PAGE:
Undergraduate Course: Ecological and Environmental Analysis (ECSC09006)
|School||School of Geosciences
||College||College of Science and Engineering
||Availability||Available to all students
|Credit level (Normal year taken)||SCQF Level 9 (Year 3 Undergraduate)
|Home subject area||Ecological Science
||Other subject area||None
||Taught in Gaelic?||No
|Course description||To provide 3rd year students in Ecological and Environmental Sciences and in Biological Sciences with a foundation course in the analysis of data and information relevant to biological, ecological and environmental problems.
The five broad themes to be dealt with in the course will be:
A. Understanding variability and uncertainty in Biology and Environmental Science
B. Scientific surveys, sampling and interpretation
C. Understanding the relationships between two variables
D. Thought experiments and modelling
E. Design, analysis and interpretation of controlled experiments .
Entry Requirements (not applicable to Visiting Students)
||Other requirements|| None
|Additional Costs|| None
Information for Visiting Students
|Displayed in Visiting Students Prospectus?||No
Course Delivery Information
|Delivery period: 2013/14 Semester 1, Available to all students (SV1)
||Learn enabled: Yes
|Class Delivery Information
||The course is largely taught in Peter Wilson Lecture Room A and the interactive computer suite in JCMB on Wednesday mornings from 9 - 12:30 in weeks 1-11 of semester 1. One hour tutorials are scheduled for Monday afternoons or Tuesday afternoons, depending on student commitments for attendance at other courses.
NOTE THAT THE COURSE IS EXAMINED AT THE END OF SEMESTER 2, NOT S1
|Course Start Date
|Breakdown of Learning and Teaching activities (Further Info)
Lecture Hours 44,
Seminar/Tutorial Hours 11,
Programme Level Learning and Teaching Hours 4,
Directed Learning and Independent Learning Hours
|Breakdown of Assessment Methods (Further Info)
||Hours & Minutes
|Main Exam Diet S2 (April/May)||Ecological and Environmental Analysis||2:00|
Summary of Intended Learning Outcomes
|By the end of this course, the students will have a broad and integrated knowledge and understanding of the main techniques employed in organismal biology, ecology and environmental sciences to analyse data to reach robust conclusions about their significance. Based on practical questions and examples set out at the beginning of each block, students will understand the issues surrounding the quality of information, the importance of variability in biological properties, the identification and quantification of sources of uncertainty, the design of sampling strategies to determine the mean of population properties, the use of correlation and regression analyses to analyse bivariate relationships among variables, the use of thought and mathematical modelling. Moving on from a description of the main sampling techniques, students will also examine the main strategies to design formal experiments to isolate and test the significance of individual or combined factors in affecting response variables.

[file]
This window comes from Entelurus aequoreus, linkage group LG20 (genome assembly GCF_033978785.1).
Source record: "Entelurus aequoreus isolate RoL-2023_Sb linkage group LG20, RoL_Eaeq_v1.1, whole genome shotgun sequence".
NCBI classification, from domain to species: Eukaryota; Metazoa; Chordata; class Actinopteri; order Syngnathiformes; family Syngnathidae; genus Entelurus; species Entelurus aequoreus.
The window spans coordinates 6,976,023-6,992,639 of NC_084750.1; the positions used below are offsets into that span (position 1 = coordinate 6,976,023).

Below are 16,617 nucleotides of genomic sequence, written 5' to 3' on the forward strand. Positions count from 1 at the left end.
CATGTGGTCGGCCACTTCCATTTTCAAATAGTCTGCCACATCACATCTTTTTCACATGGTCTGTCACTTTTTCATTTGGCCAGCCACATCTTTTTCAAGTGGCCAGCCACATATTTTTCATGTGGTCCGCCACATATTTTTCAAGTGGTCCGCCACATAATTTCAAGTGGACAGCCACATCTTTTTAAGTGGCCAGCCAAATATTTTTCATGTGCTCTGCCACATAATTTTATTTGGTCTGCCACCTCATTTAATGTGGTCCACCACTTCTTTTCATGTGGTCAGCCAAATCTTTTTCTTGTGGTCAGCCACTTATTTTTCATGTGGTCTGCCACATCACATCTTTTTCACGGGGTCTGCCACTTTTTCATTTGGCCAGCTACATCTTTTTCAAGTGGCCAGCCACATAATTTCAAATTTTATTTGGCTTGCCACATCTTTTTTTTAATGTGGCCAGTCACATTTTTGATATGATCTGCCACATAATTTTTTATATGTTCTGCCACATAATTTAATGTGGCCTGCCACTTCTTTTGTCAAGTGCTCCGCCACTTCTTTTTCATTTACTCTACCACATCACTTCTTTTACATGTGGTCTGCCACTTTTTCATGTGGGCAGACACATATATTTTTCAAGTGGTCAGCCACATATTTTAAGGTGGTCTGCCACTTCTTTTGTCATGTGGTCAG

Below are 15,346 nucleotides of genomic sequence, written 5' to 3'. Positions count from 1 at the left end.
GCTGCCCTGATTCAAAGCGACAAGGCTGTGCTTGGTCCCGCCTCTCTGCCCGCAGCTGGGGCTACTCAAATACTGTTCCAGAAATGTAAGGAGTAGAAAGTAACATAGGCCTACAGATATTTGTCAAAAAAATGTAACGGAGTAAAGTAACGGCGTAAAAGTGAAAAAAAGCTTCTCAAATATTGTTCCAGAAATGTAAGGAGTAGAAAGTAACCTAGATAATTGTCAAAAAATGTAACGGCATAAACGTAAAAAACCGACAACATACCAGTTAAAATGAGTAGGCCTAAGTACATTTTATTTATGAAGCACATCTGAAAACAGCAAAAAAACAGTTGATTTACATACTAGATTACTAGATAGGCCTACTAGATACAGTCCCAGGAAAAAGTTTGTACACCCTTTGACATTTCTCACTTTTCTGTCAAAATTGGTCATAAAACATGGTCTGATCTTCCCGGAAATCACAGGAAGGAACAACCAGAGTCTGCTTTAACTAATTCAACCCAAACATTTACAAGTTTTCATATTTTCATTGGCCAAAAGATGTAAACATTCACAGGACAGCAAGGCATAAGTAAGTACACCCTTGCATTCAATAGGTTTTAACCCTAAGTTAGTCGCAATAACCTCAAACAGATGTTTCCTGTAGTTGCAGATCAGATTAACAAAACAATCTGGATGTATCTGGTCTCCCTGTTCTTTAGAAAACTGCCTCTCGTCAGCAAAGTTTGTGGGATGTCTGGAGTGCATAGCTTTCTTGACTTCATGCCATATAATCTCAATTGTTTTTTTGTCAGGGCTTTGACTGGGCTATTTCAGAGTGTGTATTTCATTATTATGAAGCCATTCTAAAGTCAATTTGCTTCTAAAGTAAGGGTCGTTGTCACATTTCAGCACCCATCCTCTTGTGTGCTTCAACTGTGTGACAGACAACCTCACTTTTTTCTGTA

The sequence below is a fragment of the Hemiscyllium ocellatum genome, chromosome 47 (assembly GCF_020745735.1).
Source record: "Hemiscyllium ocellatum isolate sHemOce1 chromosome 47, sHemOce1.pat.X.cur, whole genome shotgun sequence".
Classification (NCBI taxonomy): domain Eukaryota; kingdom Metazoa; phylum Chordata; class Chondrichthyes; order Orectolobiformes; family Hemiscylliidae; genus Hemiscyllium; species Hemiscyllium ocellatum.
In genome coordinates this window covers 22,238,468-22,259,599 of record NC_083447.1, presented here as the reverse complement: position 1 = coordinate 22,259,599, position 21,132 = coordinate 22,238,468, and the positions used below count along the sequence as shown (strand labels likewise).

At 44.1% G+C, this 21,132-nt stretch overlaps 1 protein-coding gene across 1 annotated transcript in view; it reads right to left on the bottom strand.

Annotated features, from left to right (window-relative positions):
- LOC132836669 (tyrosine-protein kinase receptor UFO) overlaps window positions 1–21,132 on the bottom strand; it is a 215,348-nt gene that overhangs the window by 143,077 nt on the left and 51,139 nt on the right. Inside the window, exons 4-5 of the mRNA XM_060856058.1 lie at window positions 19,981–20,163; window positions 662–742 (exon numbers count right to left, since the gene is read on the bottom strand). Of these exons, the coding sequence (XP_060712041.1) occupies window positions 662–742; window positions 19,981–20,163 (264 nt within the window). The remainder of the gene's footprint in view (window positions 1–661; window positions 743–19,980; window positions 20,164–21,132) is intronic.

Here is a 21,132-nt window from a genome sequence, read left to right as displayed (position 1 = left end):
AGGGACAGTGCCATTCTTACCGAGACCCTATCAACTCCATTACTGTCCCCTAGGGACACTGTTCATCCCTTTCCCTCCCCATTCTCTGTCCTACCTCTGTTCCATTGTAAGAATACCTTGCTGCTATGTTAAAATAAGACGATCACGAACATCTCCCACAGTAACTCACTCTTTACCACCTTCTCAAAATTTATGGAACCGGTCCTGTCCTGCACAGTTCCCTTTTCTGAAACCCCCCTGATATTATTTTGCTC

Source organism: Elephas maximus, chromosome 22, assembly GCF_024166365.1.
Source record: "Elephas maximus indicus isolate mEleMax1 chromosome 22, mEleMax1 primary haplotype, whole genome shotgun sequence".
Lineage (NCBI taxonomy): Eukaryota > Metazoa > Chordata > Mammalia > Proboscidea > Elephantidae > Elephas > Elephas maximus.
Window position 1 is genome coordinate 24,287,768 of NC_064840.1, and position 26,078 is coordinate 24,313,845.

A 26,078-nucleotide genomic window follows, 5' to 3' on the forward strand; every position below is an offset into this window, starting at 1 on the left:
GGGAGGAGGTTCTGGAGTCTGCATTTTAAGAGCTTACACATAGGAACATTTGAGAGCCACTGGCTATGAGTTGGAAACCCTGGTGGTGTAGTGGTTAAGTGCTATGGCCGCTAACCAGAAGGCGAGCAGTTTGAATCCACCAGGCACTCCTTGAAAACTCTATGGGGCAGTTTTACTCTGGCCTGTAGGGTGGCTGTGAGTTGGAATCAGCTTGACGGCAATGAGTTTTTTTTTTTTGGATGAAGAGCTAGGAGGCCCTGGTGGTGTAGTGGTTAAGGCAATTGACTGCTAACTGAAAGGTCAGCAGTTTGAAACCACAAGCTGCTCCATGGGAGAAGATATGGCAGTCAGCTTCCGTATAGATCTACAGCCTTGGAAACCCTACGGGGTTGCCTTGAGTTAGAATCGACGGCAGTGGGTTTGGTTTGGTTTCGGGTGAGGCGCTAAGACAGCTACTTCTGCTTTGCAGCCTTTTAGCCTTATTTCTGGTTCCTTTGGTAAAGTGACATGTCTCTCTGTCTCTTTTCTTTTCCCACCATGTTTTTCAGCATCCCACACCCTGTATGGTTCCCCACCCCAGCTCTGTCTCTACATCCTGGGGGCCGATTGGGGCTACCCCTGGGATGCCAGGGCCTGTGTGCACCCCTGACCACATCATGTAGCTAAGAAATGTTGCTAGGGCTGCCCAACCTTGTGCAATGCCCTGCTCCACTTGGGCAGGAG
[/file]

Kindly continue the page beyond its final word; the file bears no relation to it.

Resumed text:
|Continuous assessment contributes 40% of the total marks for the course. This comprises the write up of the report on the Survey Exercise (25%) and a one page report on the Experimental Design paper (15%)|
The Examination contributes the remaining 60% of the marks.
NOTE THAT BECAUSE A PERIOD OF REFLECTION IS ESSENTIAL FOR ASSIMILATING THE MATERIAL AND CONCEPTS DEVELOPED IN THIS COURSE, THE EXAM IS HELD AT THE END OF SEMESTER 2.
Dunbar, R. (1995) The Trouble with Science. Faber and Faber, London.
Chalmers, A. F. (1999) What is this thing called Science? Open University Press, Maidenhead.
Ford, E. D. (2000) Scientific Method for Ecological Research. Cambridge University Press, Cambridge.
WEEKS 1 ¿ 3
Barnard, C., Gilbert, F. & McGregor, P. (2001). Asking Questions in Biology. 2nd Edition. Pearson, Harlow.
Feinsinger, P. (2001). Designing Field Studies for Biodiversity Conservation. Nature Conservancy, Washington
Hughes IG & Hase TPA (2010) Measurements and their uncertainty. Oxford University Press, Oxford.
Fowler, J. Cohen, L. & Jarvis, P. (1998) Practical Statistics for Field Biology. 2nd Edition. John Wiley, Chichester.
Grafen, A & Hails, R (2002) Modern statistics for the life sciences. Oxford University Press, Oxford.
Ask Owen Mc Donald for recommended text
WEEKS 6 - 8
Haefner, J.W. (1996). Modelling biological systems. Chapman & Hall, New York. (Darwin Library QH308.2 HAE).
WEEKS 9 ¿ 11
Ennos, R. (2007) Statistical and Data Handling Skills in Biology. Pearson, Harlow.
Grafen, A & Hails, R (2002) Modern statistics for the life sciences. Oxford University Press, Oxford. £22.99
Sokal, R. R. & Rohlf, F. J. (1969) Biometry. Freeman, San Fransisco.
Ruxton, G. D. & Colegrave, N. (2006) Experimental Design for the Life Sciences. 2nd Edition. Oxford University Press, Oxford.
|Course organiser||Dr Saran Sohi
Tel: (0131 6)51 4471
|Course secretary||Ms Meredith Corey
Tel: (0131 6)50 5430
© Copyright 2013 The University of Edinburgh - 13 January 2014 3:54 am